Nivolumab and ipilimumab in combination were tested in chemotherapy-naive advanced NSCLC in the ongoing CA209-012 study. At the time of data analysis, 8 of 29 patients (16%) had objective responses. Six of these patients (75%) had ongoing responses at the time of analysis. Most of the responses were seen by the time of the first tumor assessment (10 weeks). In an exploratory analysis based on PD-L1 status, responses were seen in both PD-L1–positive and PD-L1–negative patients, with ORRs of 19% (3/16) and 14% (3/22), respectively.
The CA209-012 study also tested nivolumab in combination with various platinum-doublet chemotherapy regimens, including gemcitabine/cisplatin, pemetrexed/cisplatin, and paclitaxel/carboplatin. The safety data showed an adverse event profile reflecting the additive toxicities of nivolumab and chemotherapy. No dose-limiting toxicities were seen during the first 6 weeks of treatment. ORRs were 33% (95% CI, 10–65) to 47% (95% CI, 21–73) across all arms. One-year OS rates were 50% (95% CI, 21–74) to 87% (95% CI, 56–96).
Nivolumab plus erlotinib was tested in 21 patients with chemotherapy-naive, EGFR-mutant, advanced NSCLC. All except one patient had acquired resistance to the EGFR tyrosine kinase inhibitor. The overall ORR was 19% (95% CI, 5.4–41.9). Of 20 patients who had erlotinib resistance, 3 (15%) achieved a partial response. One erlotinib-naive patient achieved a near CR, and all responses were durable beyond 78+ weeks. Nine patients (45%) had stable disease. The most common treatment-related adverse events were rash, fatigue, paronychia, diarrhea, and skin fissures. No pneumonitis of any grade was observed.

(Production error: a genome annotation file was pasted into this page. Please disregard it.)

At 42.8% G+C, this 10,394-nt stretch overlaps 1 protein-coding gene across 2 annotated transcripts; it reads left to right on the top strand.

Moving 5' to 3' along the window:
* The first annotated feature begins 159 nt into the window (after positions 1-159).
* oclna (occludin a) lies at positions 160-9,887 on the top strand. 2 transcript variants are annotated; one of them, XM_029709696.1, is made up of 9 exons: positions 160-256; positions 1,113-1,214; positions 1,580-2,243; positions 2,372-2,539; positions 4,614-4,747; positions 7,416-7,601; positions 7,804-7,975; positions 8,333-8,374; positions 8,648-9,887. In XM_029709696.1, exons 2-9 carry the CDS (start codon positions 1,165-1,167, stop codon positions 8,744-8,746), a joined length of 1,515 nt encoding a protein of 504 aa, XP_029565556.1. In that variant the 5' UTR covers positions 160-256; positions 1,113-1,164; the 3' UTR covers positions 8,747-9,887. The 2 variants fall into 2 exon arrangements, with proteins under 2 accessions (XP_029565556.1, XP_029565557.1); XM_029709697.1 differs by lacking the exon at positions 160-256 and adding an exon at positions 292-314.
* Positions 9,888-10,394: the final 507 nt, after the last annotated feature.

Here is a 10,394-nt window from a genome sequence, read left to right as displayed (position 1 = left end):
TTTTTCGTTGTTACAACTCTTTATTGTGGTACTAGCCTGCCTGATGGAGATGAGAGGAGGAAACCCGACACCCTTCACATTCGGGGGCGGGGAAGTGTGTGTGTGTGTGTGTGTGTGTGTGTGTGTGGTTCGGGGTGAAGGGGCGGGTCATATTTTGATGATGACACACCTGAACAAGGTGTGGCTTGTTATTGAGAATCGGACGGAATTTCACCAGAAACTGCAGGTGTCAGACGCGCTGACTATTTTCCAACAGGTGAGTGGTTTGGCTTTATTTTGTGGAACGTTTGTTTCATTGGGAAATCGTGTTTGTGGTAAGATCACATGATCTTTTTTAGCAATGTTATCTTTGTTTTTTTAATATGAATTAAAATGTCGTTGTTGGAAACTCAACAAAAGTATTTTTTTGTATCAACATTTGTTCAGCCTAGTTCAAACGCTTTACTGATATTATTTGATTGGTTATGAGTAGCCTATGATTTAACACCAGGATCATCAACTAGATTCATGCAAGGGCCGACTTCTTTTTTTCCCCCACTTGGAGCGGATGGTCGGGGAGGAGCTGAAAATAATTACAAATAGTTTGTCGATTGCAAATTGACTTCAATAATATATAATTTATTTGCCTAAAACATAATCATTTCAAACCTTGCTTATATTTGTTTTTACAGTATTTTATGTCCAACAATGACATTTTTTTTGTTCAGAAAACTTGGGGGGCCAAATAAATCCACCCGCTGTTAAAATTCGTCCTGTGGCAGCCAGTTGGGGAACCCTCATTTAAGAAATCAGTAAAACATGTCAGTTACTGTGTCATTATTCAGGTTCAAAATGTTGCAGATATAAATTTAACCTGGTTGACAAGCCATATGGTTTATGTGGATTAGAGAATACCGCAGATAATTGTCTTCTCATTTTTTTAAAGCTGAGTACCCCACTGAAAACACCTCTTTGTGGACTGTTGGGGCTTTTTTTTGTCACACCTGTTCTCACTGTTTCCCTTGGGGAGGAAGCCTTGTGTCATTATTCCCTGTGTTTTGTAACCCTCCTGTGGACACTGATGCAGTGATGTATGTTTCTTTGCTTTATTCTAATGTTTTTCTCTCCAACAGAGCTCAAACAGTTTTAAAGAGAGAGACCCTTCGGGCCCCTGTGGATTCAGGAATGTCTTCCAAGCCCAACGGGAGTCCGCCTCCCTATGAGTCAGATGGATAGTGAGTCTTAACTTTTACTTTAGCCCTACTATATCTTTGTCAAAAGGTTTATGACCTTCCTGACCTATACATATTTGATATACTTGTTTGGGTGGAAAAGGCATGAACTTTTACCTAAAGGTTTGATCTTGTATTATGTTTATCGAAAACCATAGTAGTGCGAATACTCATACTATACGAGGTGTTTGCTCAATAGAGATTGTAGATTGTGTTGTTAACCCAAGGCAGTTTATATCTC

Bladder cancer is another disease primed for PD-1 and PD-L1 blockade. Bladder cancer has been known to be an immune-responsive disease since the first use of bacillus Calmette-GuÃ©rin immunotherapy several decades ago. Mullane et al reported PD-L1 expression status on 160 bladder tumor samples and found PD-L1 expression on mononuclear cells (37%) and tumor cells (20%). Only PD-L1 expression on mononuclear cells was significantly associated with longer OS in patients who developed metastatic disease (P = .04). Sharma et al showed that the presence of CD8+ tumor-infiltrating lymphocytes in muscle-invasive bladder cancer was associated with longer disease-free survival (median, 13 months vs > 80 months; P < .001). Furthermore, like NSCLC and MEL, bladder cancer has a high rate of somatic mutations, which can potentially make it more susceptible to immune cell recognition and attack when the immune checkpoint is blocked.